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How to Help Least Developed Countries in Climate Crisis

Tom Grubisich's picture

Least Developed Countries, we know, will be heavily impacted by climate change.  Indeed, drought, storm-caused flooding, rising sea levels, and heat waves are already taking their tolls in those 50-some nations.  But LDCs don't have enough resources to adapt adequately to adverse weather that regularly devastates communities and their ecosystems, reinforcing poverty.   The International Institute for Environment and Development details this mounting problem on its website.  It's not just the costs of adaptation for LDCs, but also a shortage of human resources, which, as the Institute says, are needed for "pressing and clearly definable issues such as health, employment, housing and education."

One way out of this bind is what the Institute is doing through its climate-change initiative -- "supporting, increasing and utilising the capacity of development practitioners, government agencies, NGOs and community-based organisations to enhance resilience to climate change."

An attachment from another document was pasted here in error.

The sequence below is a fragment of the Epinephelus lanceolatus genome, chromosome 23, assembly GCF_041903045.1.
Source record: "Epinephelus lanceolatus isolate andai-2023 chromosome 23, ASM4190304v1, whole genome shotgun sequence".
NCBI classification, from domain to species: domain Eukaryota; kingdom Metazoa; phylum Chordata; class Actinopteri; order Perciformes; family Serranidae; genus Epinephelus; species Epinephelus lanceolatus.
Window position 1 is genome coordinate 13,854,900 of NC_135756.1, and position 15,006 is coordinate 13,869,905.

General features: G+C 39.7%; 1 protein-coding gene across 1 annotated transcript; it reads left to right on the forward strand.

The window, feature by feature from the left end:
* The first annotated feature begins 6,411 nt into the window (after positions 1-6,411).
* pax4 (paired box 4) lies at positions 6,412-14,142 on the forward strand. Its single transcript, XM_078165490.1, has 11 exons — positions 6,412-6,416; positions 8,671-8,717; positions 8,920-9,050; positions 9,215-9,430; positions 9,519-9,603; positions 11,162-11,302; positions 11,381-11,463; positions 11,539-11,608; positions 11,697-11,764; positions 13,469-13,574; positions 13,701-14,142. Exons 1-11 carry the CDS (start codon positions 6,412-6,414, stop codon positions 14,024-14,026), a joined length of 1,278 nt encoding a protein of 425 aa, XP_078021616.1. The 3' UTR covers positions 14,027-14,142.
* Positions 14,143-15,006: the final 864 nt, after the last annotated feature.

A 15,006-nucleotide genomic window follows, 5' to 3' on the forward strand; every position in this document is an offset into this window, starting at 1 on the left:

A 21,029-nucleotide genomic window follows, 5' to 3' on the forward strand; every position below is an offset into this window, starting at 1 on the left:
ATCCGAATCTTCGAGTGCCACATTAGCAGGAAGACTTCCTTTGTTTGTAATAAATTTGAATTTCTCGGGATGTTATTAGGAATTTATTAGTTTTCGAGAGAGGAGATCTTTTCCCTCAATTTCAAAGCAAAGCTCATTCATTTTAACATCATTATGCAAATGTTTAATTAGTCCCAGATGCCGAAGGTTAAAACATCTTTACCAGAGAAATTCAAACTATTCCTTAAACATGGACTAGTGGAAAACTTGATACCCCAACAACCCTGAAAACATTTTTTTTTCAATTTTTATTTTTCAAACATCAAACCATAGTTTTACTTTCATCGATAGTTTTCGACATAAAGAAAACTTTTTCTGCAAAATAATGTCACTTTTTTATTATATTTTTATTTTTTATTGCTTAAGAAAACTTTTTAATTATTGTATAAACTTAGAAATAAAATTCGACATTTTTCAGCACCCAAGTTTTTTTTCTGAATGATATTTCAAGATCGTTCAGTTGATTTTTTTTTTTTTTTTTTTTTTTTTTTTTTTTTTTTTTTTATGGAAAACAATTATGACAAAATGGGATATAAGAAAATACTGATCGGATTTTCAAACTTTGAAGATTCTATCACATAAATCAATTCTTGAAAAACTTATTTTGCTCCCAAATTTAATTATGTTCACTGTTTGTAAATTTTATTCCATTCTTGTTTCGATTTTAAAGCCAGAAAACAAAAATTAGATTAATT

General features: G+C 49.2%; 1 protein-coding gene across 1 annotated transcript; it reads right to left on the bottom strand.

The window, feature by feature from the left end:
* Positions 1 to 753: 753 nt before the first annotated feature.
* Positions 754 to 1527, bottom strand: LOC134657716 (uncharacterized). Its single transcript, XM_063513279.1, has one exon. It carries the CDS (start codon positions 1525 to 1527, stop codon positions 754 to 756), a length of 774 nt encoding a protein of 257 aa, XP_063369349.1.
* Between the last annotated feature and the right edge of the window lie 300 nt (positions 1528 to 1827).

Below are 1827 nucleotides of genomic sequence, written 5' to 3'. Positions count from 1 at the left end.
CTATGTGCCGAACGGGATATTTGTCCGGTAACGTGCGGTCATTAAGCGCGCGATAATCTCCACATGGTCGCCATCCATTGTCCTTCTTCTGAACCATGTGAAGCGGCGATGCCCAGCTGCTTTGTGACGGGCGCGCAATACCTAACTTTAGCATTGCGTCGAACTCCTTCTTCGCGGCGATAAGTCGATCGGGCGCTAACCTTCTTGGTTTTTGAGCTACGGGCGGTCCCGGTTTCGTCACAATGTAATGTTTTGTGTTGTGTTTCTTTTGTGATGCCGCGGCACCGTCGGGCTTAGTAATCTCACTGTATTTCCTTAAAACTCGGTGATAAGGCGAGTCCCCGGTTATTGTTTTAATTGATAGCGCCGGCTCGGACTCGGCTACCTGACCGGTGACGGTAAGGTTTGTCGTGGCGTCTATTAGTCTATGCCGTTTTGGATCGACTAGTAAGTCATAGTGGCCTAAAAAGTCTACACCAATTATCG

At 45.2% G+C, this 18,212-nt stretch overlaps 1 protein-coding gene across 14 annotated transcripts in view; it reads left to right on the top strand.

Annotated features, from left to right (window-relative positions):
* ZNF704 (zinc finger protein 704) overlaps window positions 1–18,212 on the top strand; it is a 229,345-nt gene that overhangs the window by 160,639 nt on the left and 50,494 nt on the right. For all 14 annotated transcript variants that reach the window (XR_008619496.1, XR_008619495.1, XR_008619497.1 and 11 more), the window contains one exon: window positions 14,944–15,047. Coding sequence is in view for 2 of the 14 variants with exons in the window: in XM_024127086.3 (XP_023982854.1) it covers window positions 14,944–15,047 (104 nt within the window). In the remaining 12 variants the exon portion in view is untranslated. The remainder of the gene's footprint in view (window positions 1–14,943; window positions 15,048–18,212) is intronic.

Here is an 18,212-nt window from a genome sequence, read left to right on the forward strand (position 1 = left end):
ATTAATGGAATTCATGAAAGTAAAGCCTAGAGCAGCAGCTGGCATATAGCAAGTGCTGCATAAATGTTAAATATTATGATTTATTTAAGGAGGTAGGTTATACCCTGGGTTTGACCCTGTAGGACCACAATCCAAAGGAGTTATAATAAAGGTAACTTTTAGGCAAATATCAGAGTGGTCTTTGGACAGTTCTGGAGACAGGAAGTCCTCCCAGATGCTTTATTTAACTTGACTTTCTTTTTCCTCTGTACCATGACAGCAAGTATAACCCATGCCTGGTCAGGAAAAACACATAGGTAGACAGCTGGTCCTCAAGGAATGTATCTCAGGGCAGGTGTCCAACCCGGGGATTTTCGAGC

DM2009 and its finalists are a perfect fit.

The IIED was founded in 1971 by economist Barbara Ward, a pioneer in promoting sustainable development, who frequently wrote about the disparities she saw in global wealth distribution.

The above graphic -- from the IIED -- lists LDCs, including Small Island Developing States (SIDS), which are especially vulnerable to rising sea levels.

'I Explained It to My Daughter, and She Understood'

Tom Grubisich's picture

If Sergio Margulis didn't grow up to be an environmental economist, he could have, no doubt, become an equally successful stand-up comic.  Who else could get some laughs when trying to explain the econometrics of climate-change adaptation?

The occasion was the recent World Bank-sponsored panel discussion on the draft report "The Costs to Developing Countries of Adapting to Climate Change," of which Margulis was co-author.  Of course, Margulis' primary intention wasn't to get his audience to laugh, but to understand a complex but increasingly important issue that's going to occupy global attention for perhaps the rest of the century as developing and developed countries try to put a ceiling on more global warming.